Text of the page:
Standard 3

Socio-Cultural Influences

The program provides candidates with opportunities and experiences to display an understanding of ways in which ethnic, cultural, socioeconomic, and environmental factors influence pupil learning and achievement.   Candidates will learn skills to work effectively with pupils and their families from diverse backgrounds. The program provides candidates with an understanding and appreciation for diversity.

An understanding of the importance of developing cultural competence is provided to candidates in order to effectively serve diverse and changing communities.   The program provides candidates with an understanding of the ways in which educational policies, programs and practices can be developed, adapted, and modified to be culturally congruent with the needs of pupils and their families.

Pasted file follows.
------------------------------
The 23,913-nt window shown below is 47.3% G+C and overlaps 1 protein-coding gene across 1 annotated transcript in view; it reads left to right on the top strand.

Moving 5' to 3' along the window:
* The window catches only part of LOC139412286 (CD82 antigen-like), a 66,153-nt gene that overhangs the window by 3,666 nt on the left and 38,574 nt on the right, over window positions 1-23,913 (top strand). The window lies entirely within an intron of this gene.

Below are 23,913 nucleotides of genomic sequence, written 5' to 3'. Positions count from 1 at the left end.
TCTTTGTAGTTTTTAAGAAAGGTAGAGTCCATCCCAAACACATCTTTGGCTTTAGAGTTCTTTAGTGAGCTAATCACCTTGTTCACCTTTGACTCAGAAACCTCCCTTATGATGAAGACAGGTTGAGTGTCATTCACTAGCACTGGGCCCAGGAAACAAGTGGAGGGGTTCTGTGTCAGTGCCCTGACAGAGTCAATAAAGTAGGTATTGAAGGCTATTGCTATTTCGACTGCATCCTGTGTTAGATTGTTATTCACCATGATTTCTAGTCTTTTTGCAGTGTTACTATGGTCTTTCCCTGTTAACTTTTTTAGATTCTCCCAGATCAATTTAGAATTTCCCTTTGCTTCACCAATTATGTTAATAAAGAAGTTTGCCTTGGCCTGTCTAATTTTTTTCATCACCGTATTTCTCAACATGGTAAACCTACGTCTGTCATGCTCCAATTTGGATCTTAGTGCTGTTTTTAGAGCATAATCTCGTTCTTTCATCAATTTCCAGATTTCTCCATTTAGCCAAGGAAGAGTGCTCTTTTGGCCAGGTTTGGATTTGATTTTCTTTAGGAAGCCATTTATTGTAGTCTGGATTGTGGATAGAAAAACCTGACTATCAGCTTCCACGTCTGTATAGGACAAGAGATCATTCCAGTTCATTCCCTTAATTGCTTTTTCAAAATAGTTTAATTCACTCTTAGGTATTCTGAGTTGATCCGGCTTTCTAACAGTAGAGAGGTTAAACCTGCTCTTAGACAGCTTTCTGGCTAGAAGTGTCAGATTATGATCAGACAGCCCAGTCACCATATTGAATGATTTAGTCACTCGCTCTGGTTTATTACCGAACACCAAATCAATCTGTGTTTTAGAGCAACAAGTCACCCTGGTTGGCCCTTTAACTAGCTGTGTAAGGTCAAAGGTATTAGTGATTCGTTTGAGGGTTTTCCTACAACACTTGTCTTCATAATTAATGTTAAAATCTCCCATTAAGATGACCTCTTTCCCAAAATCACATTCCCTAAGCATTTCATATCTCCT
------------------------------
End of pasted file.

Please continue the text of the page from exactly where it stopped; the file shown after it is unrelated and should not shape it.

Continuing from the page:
Introduction

Candidates develop an understanding and appreciation for diversity and the influence of diversity factors on learning and achievement. They also learn skills to work effectively with diverse populations. Demonstration that each content area has been satisfactorily learned and applied is evidenced by a passing grade in related courses, an overall grade point average of 3.0 or higher, and a grade of “credit” for the

field practicum. The courses that address each of the specific content areas are listed and discussed below.

Candidates develop an understanding and appreciation for diversity.